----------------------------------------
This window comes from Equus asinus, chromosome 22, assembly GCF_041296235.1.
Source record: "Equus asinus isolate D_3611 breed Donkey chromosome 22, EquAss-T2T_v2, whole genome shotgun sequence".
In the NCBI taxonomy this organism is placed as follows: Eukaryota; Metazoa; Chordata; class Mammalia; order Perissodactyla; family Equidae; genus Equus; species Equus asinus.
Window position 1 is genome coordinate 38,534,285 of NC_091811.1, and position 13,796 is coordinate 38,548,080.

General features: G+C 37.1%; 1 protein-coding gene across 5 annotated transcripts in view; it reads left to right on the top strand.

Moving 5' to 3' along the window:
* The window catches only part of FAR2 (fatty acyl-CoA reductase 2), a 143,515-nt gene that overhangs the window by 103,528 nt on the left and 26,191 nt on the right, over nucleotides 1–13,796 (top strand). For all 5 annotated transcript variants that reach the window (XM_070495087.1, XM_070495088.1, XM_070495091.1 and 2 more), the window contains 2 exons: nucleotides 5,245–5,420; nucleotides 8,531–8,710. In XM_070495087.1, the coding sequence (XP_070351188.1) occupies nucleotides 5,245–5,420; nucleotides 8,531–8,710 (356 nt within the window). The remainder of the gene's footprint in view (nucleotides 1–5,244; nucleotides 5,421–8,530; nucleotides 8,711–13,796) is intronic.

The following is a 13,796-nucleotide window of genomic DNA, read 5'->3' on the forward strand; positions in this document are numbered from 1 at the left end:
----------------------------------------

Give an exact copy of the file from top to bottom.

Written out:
This window comes from Equus asinus, chromosome 22, assembly GCF_041296235.1.
Source record: "Equus asinus isolate D_3611 breed Donkey chromosome 22, EquAss-T2T_v2, whole genome shotgun sequence".
In the NCBI taxonomy this organism is placed as follows: Eukaryota; Metazoa; Chordata; class Mammalia; order Perissodactyla; family Equidae; genus Equus; species Equus asinus.
Window position 1 is genome coordinate 38,534,285 of NC_091811.1, and position 13,796 is coordinate 38,548,080.

General features: G+C 37.1%; 1 protein-coding gene across 5 annotated transcripts in view; it reads left to right on the top strand.

Moving 5' to 3' along the window:
* The window catches only part of FAR2 (fatty acyl-CoA reductase 2), a 143,515-nt gene that overhangs the window by 103,528 nt on the left and 26,191 nt on the right, over nucleotides 1–13,796 (top strand). For all 5 annotated transcript variants that reach the window (XM_070495087.1, XM_070495088.1, XM_070495091.1 and 2 more), the window contains 2 exons: nucleotides 5,245–5,420; nucleotides 8,531–8,710. In XM_070495087.1, the coding sequence (XP_070351188.1) occupies nucleotides 5,245–5,420; nucleotides 8,531–8,710 (356 nt within the window). The remainder of the gene's footprint in view (nucleotides 1–5,244; nucleotides 5,421–8,530; nucleotides 8,711–13,796) is intronic.

The following is a 13,796-nucleotide window of genomic DNA, read 5'->3' on the forward strand; positions in this document are numbered from 1 at the left end: